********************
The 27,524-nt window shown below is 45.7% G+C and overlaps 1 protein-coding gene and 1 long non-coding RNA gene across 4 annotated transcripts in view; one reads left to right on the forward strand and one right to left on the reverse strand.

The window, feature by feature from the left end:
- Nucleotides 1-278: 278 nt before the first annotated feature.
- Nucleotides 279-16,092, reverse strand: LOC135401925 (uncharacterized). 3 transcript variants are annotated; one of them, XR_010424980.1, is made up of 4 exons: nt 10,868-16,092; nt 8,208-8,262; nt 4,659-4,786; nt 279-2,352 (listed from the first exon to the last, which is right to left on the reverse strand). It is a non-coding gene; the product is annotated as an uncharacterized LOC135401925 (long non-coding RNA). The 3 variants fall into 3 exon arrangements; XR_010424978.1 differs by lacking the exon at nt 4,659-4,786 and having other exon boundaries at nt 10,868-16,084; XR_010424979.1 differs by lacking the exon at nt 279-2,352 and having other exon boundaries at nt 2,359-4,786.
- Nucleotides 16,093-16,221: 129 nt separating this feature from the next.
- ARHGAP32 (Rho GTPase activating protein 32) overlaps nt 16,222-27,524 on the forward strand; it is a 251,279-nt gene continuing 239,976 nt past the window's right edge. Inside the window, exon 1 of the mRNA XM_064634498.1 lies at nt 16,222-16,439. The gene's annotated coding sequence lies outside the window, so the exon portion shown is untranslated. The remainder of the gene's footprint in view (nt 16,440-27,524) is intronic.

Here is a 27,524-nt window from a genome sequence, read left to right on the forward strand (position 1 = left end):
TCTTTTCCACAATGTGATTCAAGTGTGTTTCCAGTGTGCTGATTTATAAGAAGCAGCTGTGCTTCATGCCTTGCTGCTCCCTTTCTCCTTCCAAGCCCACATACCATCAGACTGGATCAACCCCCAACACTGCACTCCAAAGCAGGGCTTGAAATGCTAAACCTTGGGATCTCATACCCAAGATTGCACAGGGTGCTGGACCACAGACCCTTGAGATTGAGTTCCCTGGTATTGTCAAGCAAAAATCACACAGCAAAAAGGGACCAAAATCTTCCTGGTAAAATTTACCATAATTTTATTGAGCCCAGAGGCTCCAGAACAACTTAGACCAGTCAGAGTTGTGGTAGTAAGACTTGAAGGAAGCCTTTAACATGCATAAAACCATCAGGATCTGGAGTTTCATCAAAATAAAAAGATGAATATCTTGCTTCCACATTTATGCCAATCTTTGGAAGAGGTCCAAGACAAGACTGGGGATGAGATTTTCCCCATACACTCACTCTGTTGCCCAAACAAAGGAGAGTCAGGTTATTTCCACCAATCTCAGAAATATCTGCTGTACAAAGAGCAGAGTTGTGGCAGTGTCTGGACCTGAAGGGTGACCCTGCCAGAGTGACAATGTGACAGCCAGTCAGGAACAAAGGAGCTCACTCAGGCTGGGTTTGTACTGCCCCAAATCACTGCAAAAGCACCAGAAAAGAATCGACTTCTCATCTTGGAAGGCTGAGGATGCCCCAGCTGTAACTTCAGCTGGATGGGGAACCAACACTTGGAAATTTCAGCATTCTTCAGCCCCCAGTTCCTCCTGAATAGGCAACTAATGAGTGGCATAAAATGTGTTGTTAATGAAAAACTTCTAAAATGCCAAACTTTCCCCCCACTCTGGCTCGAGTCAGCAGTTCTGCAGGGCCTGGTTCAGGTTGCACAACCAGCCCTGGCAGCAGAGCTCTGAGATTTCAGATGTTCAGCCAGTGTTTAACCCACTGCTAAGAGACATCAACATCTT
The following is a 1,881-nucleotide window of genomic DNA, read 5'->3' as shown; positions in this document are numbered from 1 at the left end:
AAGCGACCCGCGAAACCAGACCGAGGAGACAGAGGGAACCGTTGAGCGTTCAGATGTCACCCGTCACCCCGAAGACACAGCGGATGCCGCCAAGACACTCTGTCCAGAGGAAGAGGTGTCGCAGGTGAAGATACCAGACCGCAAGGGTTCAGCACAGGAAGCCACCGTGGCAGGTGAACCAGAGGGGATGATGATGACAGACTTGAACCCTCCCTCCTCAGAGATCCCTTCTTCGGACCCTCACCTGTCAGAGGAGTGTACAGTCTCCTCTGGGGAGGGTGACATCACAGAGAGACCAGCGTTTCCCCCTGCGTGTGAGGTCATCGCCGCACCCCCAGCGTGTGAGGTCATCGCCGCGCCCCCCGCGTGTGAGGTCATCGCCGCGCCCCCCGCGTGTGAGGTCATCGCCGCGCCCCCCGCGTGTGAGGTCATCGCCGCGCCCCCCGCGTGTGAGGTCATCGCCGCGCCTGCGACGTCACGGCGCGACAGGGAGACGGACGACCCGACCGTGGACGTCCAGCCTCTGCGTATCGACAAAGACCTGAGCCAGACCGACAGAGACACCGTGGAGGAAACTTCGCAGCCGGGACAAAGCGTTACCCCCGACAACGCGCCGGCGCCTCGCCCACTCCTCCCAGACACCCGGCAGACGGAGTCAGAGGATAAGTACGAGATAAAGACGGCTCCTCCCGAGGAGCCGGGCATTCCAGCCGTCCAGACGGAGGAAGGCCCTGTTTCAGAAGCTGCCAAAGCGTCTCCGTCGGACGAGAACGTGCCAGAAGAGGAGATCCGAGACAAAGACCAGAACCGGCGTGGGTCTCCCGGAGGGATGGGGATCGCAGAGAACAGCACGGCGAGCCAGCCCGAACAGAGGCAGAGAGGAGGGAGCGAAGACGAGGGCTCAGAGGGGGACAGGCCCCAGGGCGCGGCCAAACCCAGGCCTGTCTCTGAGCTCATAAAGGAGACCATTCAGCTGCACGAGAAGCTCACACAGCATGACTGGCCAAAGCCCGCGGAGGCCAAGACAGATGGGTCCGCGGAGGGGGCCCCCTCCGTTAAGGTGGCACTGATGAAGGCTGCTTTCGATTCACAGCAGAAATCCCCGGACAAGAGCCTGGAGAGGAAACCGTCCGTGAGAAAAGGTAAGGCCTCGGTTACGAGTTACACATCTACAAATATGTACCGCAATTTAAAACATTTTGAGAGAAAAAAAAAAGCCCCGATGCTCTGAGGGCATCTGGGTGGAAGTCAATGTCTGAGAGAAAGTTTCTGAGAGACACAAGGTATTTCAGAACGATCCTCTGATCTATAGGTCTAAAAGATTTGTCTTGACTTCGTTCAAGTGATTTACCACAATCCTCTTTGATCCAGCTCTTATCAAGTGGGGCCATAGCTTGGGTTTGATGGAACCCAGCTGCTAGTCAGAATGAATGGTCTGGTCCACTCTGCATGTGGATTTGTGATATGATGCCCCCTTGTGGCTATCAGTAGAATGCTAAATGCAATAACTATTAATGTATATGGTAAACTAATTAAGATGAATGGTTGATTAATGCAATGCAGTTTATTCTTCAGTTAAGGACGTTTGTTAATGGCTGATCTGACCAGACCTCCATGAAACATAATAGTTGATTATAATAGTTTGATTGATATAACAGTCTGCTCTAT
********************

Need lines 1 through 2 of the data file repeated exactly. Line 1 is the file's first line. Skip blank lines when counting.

The 27,524-nt window shown below is 45.7% G+C and overlaps 1 protein-coding gene and 1 long non-coding RNA gene across 4 annotated transcripts in view; one reads left to right on the forward strand and one right to left on the reverse strand.

The window, feature by feature from the left end: